On 7 November 2016, Justice Amina Augie was sworn in as a Justice of the Supreme Court of Nigeria (SCN), the highest court in the land. This makes Justice Augie the sixth woman to serve on the SCN, out of about 104 past and present judges of the court. The appointment of Justice Augie to this position is a modest indication of the progress of women’s entry into, and rise within the ranks of the judiciary in Nigeria. At the Federal level, the current President of the Court of Appeal is a woman, while at the State level, the State of Lagos continues to lead with the largest number of female judges with the Chief Judgeship of the State having been held by women for the past three terms. “She is as straight as an arrow”, is one phrase that has constantly been used to describe Justice Augie by those who have had contact with her pursuit of justice on the bench. This descriptor is often used for a couple of reasons. First, is the fact of her hard work and devotion to the pursuit of justice and, ensuring a fast and orderly justice delivery process. Second, is the analogy to an arrow depicting her proven integrity and an above the board probity against corrupting enticement that judges are exposed to. With this premise, a couple of questions are worth exploring. First, who is Justice Augie and what do we know about her? What can we learn from her professional trajectory as it relates to the law, justice and women’s rights? What does her appointment to the highest court in the land tell us about women in law in Nigeria? About women on the bench and the politics surrounding judicial appointments to the federal courts in Nigeria? Justice Amina Augie (neé Anne Eva Graham) was born on 3 September 1953, in Lagos, Nigeria as one of nine children. She had her primary and secondary education in Ibadan, Calabar, Enugu and Kaduna between 1958 and1971. She enrolled at the University of Ife, Ile-Ife between 1972 and 1977 where she received her undergraduate degree in law (LL.B). She continued to the Nigerian Law School and qualified as a barrister and solicitor in 1978. After completing the mandatory national youth service in Sokoto State, she enrolled at the Ahmadu Bello University in Zaria between 1980-1981 to pursue a masters in law (LLM). Even though she finished her examinations, she had to suspend the completion of her thesis in order to move to Lagos with her husband. Her quest for knowledge and personal enrichment led her back to the University of Lagos where she obtained an LLM degree in Criminology and related subjects. Aside from her formal education, she is also certified by the Chartered Institute of Arbitrators Nigeria and the Institute of Advanced Legal Studies. Justice Augie has had an illustrious professional background spanning legal work, academia and the bench—a woman of many hats. Upon completing her legal education, she began her career as a Legal Aid Counsel in the Sokoto State Legal Aid Council in 1978, subsequently serving as the Head of the Legal Aid Council between August 1979 and December 1979. She then proceeded to work as an Assistant Lecturer at the Ahmadu Bello University in Zaria between 1980-1982. Between 1982-1984, she served as the Senior State Counsel in the Office of the Chief Counsel to President Shehu Shagari in Lagos. Her passion for knowledge acquisition and contributing to enriching the lives of others, led her to once again take on the role of teaching. From 1984 to 1988, she was a Law Lecturer at the Nigerian Law School, Victoria Island, Lagos [WU1] where she taught the Law of Evidence. Her judicial career began in 1988, when she moved to Sokoto State where her husband (now deceased) was running for office as Governor of Sokoto State. In this new location, she was appointed as a Chief Magistrate in the Sokoto State judiciary. In the meantime, she maintained her passion for teaching by serving as a part-time lecturer at the Faculty of Law, Uthman Dan Fodio University in Sokoto between 1989 and 1992, and later as an Associate Lecturer from 1999 to 2002.
Justice Augie steadily rose through the ranks in the judiciary. In 1992, she was appointed a Judge of the High Court, Sokoto State Judiciary and was eventually elevated to the Court of Appeal in 2002. As a Justice of the Court of Appeal, she served in various Divisions (locations), including, as Presiding Justice of the Court of Appeal in Benin Division (2009-2010), Enugu Division (2010-2011), Kaduna Division (2011-2012) and Lagos Division (2012-2016). Justice Augie has also served as the Chair of many tribunals including; the Recovery of Public Properties Tribunal in Sokoto State (1995-1996), Failed Banks (Recovery of Debts) and Financial Malpractices in Banks Tribunal, Lagos Zone V (1996-1999), National Assembly, Governorship and Legislative Houses Election Tribunal (2000-2002), and, Judicial Commission of Inquiry into Niger Dock (2001-2002). The diversity of talent and skill exhibited by Justice Augie also led her to serve on numerous national and international committees including the National Swim Team (1973-1976) Prisons Reform Committee and as the International Director of the National Association of Women Judges. She also served as a participant on several international conferences and seminars on women judges in Canada, Austria, Addis Ababa, USA and South Africa, to name just a few. She has authored and published over 70 conference papers, articles and book chapters on various aspects of the law with a focus on human rights. With this background information on Justice Augie, let us return to the questions posed earlier; what lessons can we learn from her professional trajectory as it relates to the law, justice and women’s rights? Justice Augie’s experience and her journey to the Supreme Court of Nigeria can be perceived through two lenses. First, it exemplifies how women judges in Nigeria are making progress in the law profession and, the potential towards creating a critical mass of women judges on the higher courts. Her appointment shows the continued remarkable trend of Nigerian women breaking boundaries and challenging masculine contestations of space and authority. Qualified women merit positions of authority, and this has long been recognized and respected in traditional Nigerian society. Will this appointment mark the beginning of many more appointments of women to the Federal courts? We will have to wait and see.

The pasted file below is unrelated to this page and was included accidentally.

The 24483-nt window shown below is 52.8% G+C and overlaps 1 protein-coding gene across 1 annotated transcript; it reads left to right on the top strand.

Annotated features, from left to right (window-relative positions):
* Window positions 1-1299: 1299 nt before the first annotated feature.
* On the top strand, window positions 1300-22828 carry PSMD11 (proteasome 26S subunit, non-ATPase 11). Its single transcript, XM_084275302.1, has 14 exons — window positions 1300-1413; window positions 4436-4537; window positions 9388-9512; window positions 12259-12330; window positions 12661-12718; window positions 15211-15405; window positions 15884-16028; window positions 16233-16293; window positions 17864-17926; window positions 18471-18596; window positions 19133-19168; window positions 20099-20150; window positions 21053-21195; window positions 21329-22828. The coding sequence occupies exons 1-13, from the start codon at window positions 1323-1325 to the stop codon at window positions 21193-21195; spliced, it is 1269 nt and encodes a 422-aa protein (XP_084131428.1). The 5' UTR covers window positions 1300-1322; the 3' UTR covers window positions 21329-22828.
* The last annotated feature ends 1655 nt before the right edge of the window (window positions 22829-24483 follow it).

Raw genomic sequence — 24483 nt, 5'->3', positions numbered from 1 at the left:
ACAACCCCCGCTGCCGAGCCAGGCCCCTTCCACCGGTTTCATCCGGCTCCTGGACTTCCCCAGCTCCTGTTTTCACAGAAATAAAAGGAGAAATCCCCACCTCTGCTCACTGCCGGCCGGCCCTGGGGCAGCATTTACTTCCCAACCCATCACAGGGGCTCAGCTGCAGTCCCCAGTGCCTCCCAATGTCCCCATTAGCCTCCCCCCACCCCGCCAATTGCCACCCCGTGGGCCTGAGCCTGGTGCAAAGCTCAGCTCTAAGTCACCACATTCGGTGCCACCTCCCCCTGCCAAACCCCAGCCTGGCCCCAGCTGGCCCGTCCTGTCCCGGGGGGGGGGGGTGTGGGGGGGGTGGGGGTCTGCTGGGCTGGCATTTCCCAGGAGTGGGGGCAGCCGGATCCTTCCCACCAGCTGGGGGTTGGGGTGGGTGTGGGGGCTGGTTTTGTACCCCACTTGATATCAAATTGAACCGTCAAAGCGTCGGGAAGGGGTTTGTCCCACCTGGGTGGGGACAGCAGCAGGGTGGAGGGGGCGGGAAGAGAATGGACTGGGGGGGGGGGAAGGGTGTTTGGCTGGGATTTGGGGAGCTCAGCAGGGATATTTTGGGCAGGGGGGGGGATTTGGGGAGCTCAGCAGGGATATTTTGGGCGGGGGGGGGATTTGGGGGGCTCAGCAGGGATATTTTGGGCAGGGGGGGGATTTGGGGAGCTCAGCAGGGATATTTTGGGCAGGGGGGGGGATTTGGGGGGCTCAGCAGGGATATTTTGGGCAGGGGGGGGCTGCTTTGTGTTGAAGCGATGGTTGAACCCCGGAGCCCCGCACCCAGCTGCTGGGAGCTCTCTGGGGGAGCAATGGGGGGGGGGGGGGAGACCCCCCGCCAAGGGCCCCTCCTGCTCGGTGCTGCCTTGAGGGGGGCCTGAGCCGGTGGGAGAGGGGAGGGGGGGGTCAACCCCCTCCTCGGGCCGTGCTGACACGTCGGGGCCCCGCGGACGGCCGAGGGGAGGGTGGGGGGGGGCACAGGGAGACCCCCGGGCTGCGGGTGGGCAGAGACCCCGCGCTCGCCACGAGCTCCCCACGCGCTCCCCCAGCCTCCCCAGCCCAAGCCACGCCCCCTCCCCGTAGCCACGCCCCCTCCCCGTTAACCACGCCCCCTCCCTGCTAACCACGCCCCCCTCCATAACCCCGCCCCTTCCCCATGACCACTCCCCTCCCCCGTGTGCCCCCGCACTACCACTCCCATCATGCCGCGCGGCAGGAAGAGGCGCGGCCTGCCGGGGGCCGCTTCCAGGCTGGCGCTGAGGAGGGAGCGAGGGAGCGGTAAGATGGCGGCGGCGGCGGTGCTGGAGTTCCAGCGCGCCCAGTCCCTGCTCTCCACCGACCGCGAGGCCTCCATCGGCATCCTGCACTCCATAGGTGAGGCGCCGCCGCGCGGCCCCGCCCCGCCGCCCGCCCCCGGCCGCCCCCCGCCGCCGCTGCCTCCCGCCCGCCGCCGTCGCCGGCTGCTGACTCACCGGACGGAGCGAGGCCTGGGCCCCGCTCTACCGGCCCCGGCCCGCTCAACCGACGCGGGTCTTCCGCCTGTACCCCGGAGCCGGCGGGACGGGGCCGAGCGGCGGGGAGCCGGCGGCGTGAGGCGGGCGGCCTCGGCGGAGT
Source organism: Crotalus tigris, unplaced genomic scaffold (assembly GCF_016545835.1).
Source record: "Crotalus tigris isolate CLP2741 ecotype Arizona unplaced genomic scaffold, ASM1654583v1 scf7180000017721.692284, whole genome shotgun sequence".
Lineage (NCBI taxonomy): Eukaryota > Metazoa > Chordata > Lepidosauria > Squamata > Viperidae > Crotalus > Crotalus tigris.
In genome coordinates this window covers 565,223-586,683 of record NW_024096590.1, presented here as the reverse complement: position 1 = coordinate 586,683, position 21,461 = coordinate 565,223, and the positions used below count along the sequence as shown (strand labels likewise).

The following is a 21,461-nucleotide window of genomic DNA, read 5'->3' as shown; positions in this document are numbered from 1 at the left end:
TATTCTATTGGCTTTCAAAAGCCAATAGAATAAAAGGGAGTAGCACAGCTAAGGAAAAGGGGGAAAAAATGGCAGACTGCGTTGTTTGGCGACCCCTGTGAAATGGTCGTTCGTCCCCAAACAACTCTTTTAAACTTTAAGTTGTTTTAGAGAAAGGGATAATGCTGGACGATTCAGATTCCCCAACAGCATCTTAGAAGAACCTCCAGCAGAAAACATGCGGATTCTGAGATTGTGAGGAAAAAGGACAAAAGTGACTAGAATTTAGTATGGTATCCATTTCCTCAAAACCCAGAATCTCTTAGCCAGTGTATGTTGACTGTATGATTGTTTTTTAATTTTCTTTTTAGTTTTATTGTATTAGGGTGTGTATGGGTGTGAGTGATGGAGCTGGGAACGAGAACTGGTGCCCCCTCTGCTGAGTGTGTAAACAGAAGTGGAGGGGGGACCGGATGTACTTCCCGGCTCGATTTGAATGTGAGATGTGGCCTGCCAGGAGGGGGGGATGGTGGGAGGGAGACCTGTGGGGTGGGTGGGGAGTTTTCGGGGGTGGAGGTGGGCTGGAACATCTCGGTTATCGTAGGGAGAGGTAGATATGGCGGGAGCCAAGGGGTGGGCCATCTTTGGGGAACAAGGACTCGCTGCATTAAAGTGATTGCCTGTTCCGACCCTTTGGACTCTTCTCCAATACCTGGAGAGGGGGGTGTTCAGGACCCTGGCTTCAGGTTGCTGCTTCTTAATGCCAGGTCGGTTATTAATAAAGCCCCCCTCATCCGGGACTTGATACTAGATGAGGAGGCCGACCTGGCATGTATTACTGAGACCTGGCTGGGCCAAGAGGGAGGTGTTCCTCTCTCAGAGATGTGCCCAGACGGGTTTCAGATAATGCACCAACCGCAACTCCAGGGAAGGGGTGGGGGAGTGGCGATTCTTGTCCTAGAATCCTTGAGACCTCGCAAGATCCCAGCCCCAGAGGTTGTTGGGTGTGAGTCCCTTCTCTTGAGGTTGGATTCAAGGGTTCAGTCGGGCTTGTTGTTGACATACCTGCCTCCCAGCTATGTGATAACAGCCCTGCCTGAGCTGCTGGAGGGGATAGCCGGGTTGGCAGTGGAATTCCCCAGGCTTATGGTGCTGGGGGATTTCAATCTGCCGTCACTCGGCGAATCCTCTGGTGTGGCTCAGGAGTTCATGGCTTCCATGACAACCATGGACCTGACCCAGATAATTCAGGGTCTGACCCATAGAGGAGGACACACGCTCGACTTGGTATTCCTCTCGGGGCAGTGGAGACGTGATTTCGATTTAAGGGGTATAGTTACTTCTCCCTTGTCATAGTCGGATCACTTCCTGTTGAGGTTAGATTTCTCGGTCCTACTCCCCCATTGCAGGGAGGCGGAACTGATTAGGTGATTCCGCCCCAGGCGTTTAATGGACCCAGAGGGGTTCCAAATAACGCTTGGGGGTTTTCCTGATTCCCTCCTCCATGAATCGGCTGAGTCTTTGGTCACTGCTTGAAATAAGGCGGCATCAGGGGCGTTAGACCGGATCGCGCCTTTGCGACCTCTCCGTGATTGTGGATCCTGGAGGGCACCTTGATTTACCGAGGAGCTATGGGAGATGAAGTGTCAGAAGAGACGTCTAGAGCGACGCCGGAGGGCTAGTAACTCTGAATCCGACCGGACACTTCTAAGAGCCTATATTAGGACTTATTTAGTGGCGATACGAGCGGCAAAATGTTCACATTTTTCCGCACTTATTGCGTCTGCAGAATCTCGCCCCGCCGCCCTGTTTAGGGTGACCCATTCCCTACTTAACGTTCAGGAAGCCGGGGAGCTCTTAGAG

Again, what does her appointment to the highest court in the land tell us about women in law in Nigeria and in particular, about women on the federal courts in Nigeria? Justice Augie’s appointment signals that Nigerian women judges are making important strides in filling positions of authority on the bench and there is no turning back. Their ascendancy into these positions are not to be viewed as creating tensions between men and women. Rather, their representation on the courts, I argue, is a reflection of how men and women in African contexts can, should, and have worked for the advancement of their communities. The presence of women in high courts should not be viewed only as symbolic representation of women in public office. Rather, such appointments should be viewed as a return to the traditional notions of women’s leadership, but more importantly, as indications of women’s positionality as important partners for national development. Another important lesson to be drawn from her journey to the Supreme Court is the fact there is still some work to be done for attaining gender parity on the Federal Courts. Women judges in Nigeria still have some work to do. It is not enough for women to serve in the lower courts, it is not enough for men to be promoted to higher courts at a faster pace than women, and it is not enough to allow the politicization of judicial appointments to affect women’s progression. And for these reasons, we throw a challenge to nomination, appointment and confirmation bodies to ensure that women who are qualified and merit promotion to the higher courts are given equal opportunities for consideration when promotions and appointments are being done. Justice Augie, has entered the historical record as a female Justice of the Supreme Court of Nigeria. She, like other women Supreme Court judges before her, are setting the stage for more women to rise to positions of authority within the judiciary. This achievement should be viewed not only as a victory for women’s rights and gender equality, but more so as a victory for national development. There is more work needed to ensure that the appointment of Justice Augie is not one of the few such stories of women being appointed to higher courts. The appointment of women to the Federal Courts of Nigeria should not end here, may this be the beginning of many more appointments of women to the highest court of the land.